The Board of Directors and staff of National Disease Research Interchange (NDRI) celebrate the extraordinary life and unparalleled legacy of
D. Walter Cohen, DDS, who died on June 29, 2018 in Philadelphia.
The 2018 Warren Alpert Foundation Prize has been awarded to five scientists for transformative discoveries in the fields of genetics, physiology, pulmonology and pharmacology that have led to the development of life-altering precision-targeted treatments for the devastating multiorgan disease cystic fibrosis (CF).
Read NDRI's 2018 Research Nexus for a recap of our Service to Science Awards Dinner, an exciting update on programs and initiatives, and learn how NDRI investigators are accelerating scientific discoveries!
TaiRX Announces License Agreement with Northwestern University and Ann & Robert H. Lurie Children's Hospital of Chicago for Invention led by Dr. Mary Hendrix.
NDRI is pleased to share announcement of some exciting findings from the Dr. Meenhard Herlyn’s lab at The Wistar Institute. Dr. Herlyn is a Chair Emeritus of NDRI Board of Directors. Congratulations to you and your colleagues!
Congrats to Dr. Lou Phillipson on being named a 2018 recipient of the Order of Lincoln by Illinois Governor, Bruce Rauner. The Order of Lincoln is the state’s highest honor for professional achievement and public service.
Join NDRI's President & CEO, BIll Leinweber and Senior Vice President, Strategic Intiatives for the Pennsylvania Business Mission to israel. NDRI leadership is looking forward to connecting with the incredible Life Science Community.
Monday, July 17th NDRI President & CEO, Bill Leinweber and Dr. Gene Kopen, Senior Vice President, Strategic Initiatives met with staff of the National Institute of Environmental Health Sciences (NIEHS) for an engaging seminar entitled, “The Critical Role of Human Tissue Environmental Health Sciences Research”.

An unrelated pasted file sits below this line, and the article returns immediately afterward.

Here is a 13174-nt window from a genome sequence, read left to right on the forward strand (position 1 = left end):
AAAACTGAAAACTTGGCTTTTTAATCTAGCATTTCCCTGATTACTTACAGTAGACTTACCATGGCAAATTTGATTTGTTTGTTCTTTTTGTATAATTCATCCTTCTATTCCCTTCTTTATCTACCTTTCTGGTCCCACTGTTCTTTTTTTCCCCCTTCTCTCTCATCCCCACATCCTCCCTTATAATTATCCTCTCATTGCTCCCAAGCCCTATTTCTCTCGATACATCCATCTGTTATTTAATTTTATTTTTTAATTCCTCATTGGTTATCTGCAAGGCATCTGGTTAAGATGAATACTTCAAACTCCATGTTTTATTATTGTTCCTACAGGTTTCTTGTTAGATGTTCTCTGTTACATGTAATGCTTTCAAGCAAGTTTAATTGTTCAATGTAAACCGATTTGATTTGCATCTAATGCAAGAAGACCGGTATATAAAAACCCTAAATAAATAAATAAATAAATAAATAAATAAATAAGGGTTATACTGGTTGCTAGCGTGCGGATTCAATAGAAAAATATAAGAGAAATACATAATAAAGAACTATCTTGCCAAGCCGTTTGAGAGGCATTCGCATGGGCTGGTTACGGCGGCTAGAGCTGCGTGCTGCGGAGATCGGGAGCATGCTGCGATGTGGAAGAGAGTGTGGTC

Mary J.C. Hendrix, PhD, Chair of the NDRI Board and President of Shepherd University shared that, “Shawn Blackburn’s expertise in technology to support research, Dr. Dib-Hajj’s research accomplishments and experience utilizing human tissue for research and Megan Singleton’s knowledge and experience in law, bioethics and human subject protections will be invaluable to advancing the mission of NDRI.”
NDRI has the privilege of serving as a partner to scientists across the world dedicated to advancing understanding of disease and the discovery of treatments and cures. The scientists we serve – our research partners – toil for answers built on evidence devoid of contamination of any kind.
Disease and disability have no political affiliation. The suffering endured by patients and the pain and heart break shared by their loved ones is experienced no differently by Democrats, Republicans or Independents.
NDRI proudly supports the March for Science activities that will take place in locations across our nation and the world on Saturday, April 22, 2017. We encourage all individuals who have a vested interest in a life free of disease and disability to make certain that those involved in scientific policy development and research funding decisions understand that our future depends on science.
The National Disease Research Interchange (NDRI) is the nation’s leading source of human tissues, cells and organs for scientific research. As a not-for-profit 501 (c)(3) organization founded in 1980, NDRI's mission is to provide human biospecimens to advance biomedical/bioscience research and development worldwide. NDRI is funded in part by the National Institutes of Health, public and private foundations and organizations, pharmaceutical and biotechnology corporations.
For more information on how NDRI can support your biomedical research visit: http://ndriresource.org/for-researchers.
The National Disease Research Interchange (NDRI) has been awarded a research subcontract of $225,453 to support the National Institute of Allergy and Infectious Diseases (NIAID) Division of Clinical Research (DCR) HIV Replication Study aimed at improving HIV treatment.
The nationwide March for Science movement has five overarching goals: humanize science, support the scientific process and scientists, advocate for accessible and inclusive science, partner with the public, and enable the use of science to improve society. Each of these values speaks to Philadelphia’s own scientific community and highlights some unique challenges that our region faces.